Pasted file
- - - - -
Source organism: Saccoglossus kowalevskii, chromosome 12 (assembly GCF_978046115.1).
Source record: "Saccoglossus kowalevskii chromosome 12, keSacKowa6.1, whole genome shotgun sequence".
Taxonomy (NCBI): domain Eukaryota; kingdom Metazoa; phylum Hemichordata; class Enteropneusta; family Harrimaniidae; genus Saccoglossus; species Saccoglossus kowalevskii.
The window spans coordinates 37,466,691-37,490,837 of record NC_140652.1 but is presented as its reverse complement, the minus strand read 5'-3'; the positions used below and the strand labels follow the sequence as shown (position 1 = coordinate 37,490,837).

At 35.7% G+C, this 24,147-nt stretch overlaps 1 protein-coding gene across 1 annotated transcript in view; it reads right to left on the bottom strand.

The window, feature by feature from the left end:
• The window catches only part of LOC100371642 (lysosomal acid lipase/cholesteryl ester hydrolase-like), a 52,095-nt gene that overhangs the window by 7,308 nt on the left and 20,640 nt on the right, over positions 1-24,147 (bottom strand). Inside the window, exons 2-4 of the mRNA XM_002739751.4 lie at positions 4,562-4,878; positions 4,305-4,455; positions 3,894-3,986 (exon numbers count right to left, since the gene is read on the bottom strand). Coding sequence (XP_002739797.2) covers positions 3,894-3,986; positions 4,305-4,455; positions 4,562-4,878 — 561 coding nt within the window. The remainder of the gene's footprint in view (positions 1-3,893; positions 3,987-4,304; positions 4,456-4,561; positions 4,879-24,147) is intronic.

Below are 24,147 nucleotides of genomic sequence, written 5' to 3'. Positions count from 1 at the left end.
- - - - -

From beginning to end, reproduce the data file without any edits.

Source organism: Saccoglossus kowalevskii, chromosome 12 (assembly GCF_978046115.1).
Source record: "Saccoglossus kowalevskii chromosome 12, keSacKowa6.1, whole genome shotgun sequence".
Taxonomy (NCBI): domain Eukaryota; kingdom Metazoa; phylum Hemichordata; class Enteropneusta; family Harrimaniidae; genus Saccoglossus; species Saccoglossus kowalevskii.
The window spans coordinates 37,466,691-37,490,837 of record NC_140652.1 but is presented as its reverse complement, the minus strand read 5'-3'; the positions used below and the strand labels follow the sequence as shown (position 1 = coordinate 37,490,837).

At 35.7% G+C, this 24,147-nt stretch overlaps 1 protein-coding gene across 1 annotated transcript in view; it reads right to left on the bottom strand.

The window, feature by feature from the left end:
• The window catches only part of LOC100371642 (lysosomal acid lipase/cholesteryl ester hydrolase-like), a 52,095-nt gene that overhangs the window by 7,308 nt on the left and 20,640 nt on the right, over positions 1-24,147 (bottom strand). Inside the window, exons 2-4 of the mRNA XM_002739751.4 lie at positions 4,562-4,878; positions 4,305-4,455; positions 3,894-3,986 (exon numbers count right to left, since the gene is read on the bottom strand). Coding sequence (XP_002739797.2) covers positions 3,894-3,986; positions 4,305-4,455; positions 4,562-4,878 — 561 coding nt within the window. The remainder of the gene's footprint in view (positions 1-3,893; positions 3,987-4,304; positions 4,456-4,561; positions 4,879-24,147) is intronic.

Below are 24,147 nucleotides of genomic sequence, written 5' to 3'. Positions count from 1 at the left end.